Kimberly Blough 6:28 p.m., March 9
- Community Blog
- shanty town
why is no one talking?
What happened to caring about the world? Have we been so inundated with the effects of Charlie Sheenism and Lindsey Lohanism, that we have become numb to real news? Does the over sensationalism by the media of recording stars and the Hollywood elite make us untouched and unaware as a society? Do people only pay attention to the media hype regarding celebrities and not pay attention to real news like the tragedies of Japan? When the news comes on, changing the channel to watch a sitcom, a game show or a movie.
While standing in the supermarket the other day, I was surprised by how clueless some people were regarding world events. As several of us talked about the earthquake, tsunami and possible nuclear reactor explosions in Japan, there were people standing around us, totally unaware of what had happened almost eight days earlier.
We looked at each other in disbelief as the following comments were made:
“Wow, that’s too bad. When did that happen?”
“What happened to Japan?”
“I watch TV all the time and I never heard anything about that.”
This saddened me, as some people met the news with flippant disregard and disinterest. I’ve never witnessed such an overwhelming lack of empathy in my life. Is it only if people are touched immediately and first hand by a tragedy before it becomes significant and has meaning? It was during the recent fires we witnessed emotions rise and a spring to action. Yet, now with a tragedy of this magnitude, people haven’t got a clue and some could care less.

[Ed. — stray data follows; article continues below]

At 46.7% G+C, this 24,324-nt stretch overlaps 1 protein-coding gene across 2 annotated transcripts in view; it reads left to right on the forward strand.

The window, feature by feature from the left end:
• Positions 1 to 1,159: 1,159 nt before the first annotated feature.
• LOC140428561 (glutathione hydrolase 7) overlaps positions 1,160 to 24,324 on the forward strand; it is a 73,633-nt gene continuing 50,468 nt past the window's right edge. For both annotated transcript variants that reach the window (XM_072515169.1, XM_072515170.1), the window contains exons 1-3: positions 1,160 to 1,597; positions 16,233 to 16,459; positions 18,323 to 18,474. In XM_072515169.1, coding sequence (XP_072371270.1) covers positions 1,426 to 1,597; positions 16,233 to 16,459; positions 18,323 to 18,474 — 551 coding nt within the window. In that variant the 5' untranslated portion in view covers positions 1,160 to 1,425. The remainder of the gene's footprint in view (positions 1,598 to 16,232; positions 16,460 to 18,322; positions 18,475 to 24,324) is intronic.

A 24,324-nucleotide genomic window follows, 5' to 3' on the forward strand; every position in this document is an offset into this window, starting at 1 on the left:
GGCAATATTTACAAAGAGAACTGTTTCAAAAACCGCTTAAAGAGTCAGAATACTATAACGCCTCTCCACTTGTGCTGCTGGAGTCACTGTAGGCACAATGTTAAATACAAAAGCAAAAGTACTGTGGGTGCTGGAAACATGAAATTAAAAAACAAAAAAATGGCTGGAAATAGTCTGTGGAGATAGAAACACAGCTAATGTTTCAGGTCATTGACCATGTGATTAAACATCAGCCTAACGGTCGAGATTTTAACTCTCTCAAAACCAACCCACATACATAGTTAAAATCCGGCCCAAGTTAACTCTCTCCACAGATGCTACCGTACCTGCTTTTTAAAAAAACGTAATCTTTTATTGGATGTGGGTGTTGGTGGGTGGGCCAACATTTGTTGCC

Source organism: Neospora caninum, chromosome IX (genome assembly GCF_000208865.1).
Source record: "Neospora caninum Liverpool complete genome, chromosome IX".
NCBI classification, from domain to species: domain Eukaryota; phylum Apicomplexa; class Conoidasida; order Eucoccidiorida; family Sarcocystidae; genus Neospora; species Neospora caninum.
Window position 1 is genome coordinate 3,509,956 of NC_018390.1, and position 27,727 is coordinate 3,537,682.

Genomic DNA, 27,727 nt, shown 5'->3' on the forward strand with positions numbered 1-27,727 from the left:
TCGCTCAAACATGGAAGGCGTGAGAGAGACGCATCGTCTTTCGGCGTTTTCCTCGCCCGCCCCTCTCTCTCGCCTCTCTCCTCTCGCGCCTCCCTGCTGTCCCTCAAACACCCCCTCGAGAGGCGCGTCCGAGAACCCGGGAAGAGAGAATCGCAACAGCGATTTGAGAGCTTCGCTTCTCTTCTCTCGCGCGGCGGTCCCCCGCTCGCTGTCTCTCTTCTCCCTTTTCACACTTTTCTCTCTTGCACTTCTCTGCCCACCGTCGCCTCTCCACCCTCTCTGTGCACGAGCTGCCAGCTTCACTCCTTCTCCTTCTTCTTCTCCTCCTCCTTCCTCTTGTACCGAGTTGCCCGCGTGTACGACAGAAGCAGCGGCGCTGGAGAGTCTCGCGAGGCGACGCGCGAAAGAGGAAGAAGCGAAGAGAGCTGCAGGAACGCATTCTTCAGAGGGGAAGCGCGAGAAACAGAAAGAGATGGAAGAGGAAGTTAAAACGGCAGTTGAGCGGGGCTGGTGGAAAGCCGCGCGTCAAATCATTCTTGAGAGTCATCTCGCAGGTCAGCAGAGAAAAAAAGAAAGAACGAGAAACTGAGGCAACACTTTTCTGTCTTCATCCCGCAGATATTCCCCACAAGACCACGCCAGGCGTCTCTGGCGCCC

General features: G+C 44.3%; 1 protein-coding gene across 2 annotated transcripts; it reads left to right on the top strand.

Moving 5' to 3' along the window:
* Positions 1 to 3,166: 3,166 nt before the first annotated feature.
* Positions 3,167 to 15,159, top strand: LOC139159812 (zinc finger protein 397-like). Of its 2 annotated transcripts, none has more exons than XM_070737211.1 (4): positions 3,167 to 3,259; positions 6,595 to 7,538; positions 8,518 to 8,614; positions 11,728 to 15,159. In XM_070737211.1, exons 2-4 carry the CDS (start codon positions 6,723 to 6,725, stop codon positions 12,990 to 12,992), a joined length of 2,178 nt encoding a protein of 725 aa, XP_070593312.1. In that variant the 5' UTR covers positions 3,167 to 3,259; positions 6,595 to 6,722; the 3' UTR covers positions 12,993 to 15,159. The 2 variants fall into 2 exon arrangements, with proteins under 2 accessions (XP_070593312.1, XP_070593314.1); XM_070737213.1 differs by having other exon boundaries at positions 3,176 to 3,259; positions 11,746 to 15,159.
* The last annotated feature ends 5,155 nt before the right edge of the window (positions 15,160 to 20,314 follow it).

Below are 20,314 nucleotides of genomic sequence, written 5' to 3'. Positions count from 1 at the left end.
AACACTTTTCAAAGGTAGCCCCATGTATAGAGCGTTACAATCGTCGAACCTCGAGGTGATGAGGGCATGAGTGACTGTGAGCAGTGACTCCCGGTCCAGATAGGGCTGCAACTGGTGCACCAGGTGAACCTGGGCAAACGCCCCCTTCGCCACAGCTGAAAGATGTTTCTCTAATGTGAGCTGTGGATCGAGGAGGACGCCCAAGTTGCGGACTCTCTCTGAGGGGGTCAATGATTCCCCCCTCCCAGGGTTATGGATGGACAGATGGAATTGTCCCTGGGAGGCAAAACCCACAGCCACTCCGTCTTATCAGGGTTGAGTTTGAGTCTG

Do people only tune in to tune out? Are they seeking the temporary escape of media sensationalism regarding starlets and movie stars? Repeatedly failing to see the reality of what’s truly relevant in the world around them, both locally and globally; unable to grasp what’s important. Is ignorance truly bliss?
There are millions of people who are affected in Japan; due to the loss of their homes, families, their lively hood and quite possibly their future due to radiation exposure.
In times of tragedy we need to come together as a community. Not just locally, but globally, as we become firm in our resolve to find solutions to the Worlds problems. If we fail to heed the cries of our brothers and sisters in need, will they be there to answer ours?